Review: The Almost Mothers by Laura Besley (2020)


you want to scream and cry, and cry some more, but you don’t because if you start, you’ll never stop…

A first time mum struggles with her newborn baby. An alien examines the lives of Earth Mothers. A baby sleeps through the night at long last.

Written with raw honesty, Laura Besley’s debut flash collection exposes what it really means to be a mother.


Flash fiction has been growing in popularity over the last few years, and I’m delighted to see this powerful form getting the recognition it deserves. Flash is so difficult to write well – I have tried and failed many times – and this collection shows off the very best of what it can achieve. I follow Laura on Twitter, and have been meaning to get hold of her debut collection for a while. I am so glad I did.

Obviously the theme is very relevant to me: anyone who knows me or even follows me on Twitter will be aware that motherhood is a pretty defining part of my identity (indeed, at times over the last five years, it has felt like my entire identity), but what Laura manages to do so well in this collection is to display the huge range of what motherhood can look like, to take it beyond its basic biological definition and show that being a mother is not the same as giving birth to a child. One story in particular, ‘Near and Far,’ expresses this idea so succinctly and beautifully; in just over a page, it manages to be deeply moving and to hint at so much more than is directly expressed. In this and other stories, there is a heft of narrative behind the glimpse that we see which shows the author’s skill with this form.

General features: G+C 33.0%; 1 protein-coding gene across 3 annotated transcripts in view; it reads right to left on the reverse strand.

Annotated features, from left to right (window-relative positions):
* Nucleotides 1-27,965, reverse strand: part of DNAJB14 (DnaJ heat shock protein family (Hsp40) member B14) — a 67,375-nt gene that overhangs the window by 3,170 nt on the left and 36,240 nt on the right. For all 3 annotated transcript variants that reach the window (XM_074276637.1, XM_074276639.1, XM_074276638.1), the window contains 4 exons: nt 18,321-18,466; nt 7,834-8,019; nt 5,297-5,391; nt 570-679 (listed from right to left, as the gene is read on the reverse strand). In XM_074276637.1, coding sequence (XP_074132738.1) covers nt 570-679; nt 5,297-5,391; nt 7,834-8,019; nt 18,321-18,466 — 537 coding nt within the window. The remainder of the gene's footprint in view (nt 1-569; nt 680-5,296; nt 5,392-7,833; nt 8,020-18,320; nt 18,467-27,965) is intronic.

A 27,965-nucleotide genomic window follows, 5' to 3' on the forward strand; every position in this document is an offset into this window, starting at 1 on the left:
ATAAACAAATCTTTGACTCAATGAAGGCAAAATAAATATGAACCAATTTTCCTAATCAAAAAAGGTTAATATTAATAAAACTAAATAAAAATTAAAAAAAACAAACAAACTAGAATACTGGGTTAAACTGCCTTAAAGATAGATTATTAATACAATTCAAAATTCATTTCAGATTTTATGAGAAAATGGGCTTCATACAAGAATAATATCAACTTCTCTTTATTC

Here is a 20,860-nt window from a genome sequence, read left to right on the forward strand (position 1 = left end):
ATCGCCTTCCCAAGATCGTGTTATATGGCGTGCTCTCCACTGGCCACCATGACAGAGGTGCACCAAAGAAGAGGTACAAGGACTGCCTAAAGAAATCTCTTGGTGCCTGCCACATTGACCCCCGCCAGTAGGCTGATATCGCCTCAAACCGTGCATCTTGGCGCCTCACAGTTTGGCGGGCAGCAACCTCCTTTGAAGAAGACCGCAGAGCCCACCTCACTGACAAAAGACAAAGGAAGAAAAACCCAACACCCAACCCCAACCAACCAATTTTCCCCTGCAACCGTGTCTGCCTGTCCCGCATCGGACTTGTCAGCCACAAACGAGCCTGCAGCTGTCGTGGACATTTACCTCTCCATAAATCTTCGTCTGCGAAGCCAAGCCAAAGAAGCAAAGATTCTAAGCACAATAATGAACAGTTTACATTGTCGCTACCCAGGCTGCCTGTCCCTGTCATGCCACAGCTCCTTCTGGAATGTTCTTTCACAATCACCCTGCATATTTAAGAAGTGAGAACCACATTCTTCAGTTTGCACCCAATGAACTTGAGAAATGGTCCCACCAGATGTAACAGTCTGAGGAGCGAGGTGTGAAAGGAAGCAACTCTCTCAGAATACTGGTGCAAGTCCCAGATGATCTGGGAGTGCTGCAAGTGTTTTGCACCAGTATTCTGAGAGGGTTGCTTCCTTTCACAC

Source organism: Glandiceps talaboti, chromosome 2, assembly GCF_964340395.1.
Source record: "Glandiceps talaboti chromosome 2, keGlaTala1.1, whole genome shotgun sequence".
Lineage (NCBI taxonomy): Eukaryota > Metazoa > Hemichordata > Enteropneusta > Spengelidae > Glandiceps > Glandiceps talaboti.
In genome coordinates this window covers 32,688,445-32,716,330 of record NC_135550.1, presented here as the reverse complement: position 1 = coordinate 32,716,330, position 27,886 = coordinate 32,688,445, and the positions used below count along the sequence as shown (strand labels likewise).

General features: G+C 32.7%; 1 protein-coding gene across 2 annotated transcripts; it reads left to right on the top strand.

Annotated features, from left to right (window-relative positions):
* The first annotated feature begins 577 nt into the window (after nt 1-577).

The stories broadly fall into two categories: the realistic, sometimes raw and sometimes amusing portrayals of ‘mum life’ on the one hand, and imaginative journeys into dystopian futures, alien observations and guilt-dusting fairies on the other. I really enjoyed the variety of these two ‘modes’. Stories such as ‘That Face’ and ‘Supermum’ are as familiar to me as breathing; while pieces like ‘Breakthrough in Motherhood Programme’ and ‘How To Grow Your Own Baby’ provide a slantwise perspective which illuminates the dark corners of the subject of motherhood. One of the great pleasures of reading a themed flash collection is watching the author’s imagination spark off the central idea in both relatable and entirely unexpected ways, and Laura’s ability to prise open the kernel of a story and draw in the reader over such a short space is an utter joy.

The author makes excellent use of flash’s potential for humour and for the ‘sting in the tale’ – there are dark laughs and gasps of shock to be had aplenty here. But what will stay with me is the truth and honesty of this slim volume, which pierces to the heart of what it means to be a mother, or to want to be a mother, or to NOT want to be a mother. This book is a small gem, and I would highly recommend it to all except those for whom this topic could be triggering. I have to admit I think there are points in the past when this book would have struck home too strongly, but that just goes to show how insightful and honest the writing is. I am very much looking forward to seeing what this talented writer produces next.

The Almost Mothers is published by Dahlia Books and is available to purchase here.


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